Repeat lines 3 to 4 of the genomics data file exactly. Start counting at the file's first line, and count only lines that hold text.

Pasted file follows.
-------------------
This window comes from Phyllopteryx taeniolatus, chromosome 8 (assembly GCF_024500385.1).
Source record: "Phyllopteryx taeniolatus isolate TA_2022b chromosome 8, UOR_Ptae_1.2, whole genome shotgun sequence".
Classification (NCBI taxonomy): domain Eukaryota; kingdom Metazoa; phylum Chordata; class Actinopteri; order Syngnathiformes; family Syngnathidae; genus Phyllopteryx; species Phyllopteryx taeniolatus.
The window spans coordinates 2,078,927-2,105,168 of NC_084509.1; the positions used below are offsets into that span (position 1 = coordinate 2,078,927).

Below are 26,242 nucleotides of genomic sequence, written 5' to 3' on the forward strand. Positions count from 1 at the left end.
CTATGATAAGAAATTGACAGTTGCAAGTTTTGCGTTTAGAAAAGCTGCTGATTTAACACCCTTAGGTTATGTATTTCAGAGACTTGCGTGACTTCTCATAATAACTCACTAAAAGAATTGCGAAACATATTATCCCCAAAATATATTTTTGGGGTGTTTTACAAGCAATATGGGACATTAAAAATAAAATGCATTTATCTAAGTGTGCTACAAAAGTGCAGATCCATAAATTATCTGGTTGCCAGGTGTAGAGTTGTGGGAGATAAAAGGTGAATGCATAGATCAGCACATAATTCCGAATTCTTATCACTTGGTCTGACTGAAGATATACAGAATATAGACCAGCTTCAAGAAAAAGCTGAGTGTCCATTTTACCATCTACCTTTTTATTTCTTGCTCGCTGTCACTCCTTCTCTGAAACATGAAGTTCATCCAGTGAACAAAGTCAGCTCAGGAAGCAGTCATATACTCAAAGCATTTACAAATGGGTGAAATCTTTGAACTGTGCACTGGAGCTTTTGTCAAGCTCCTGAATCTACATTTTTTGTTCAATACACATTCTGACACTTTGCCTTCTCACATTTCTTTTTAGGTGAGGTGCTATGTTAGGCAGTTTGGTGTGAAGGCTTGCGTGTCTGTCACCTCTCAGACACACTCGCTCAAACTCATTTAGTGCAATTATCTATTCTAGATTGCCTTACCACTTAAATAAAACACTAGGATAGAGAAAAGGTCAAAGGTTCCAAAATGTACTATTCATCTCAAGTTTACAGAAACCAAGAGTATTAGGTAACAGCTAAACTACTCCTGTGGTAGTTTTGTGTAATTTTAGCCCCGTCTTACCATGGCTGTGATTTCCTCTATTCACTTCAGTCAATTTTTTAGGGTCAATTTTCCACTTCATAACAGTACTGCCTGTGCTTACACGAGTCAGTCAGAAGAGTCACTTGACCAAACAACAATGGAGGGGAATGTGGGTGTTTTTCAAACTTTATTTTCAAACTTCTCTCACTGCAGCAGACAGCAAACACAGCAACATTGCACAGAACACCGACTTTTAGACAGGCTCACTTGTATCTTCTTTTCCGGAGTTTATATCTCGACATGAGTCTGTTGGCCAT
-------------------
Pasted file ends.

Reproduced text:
Classification (NCBI taxonomy): domain Eukaryota; kingdom Metazoa; phylum Chordata; class Actinopteri; order Syngnathiformes; family Syngnathidae; genus Phyllopteryx; species Phyllopteryx taeniolatus.
The window spans coordinates 2,078,927-2,105,168 of NC_084509.1; the positions used below are offsets into that span (position 1 = coordinate 2,078,927).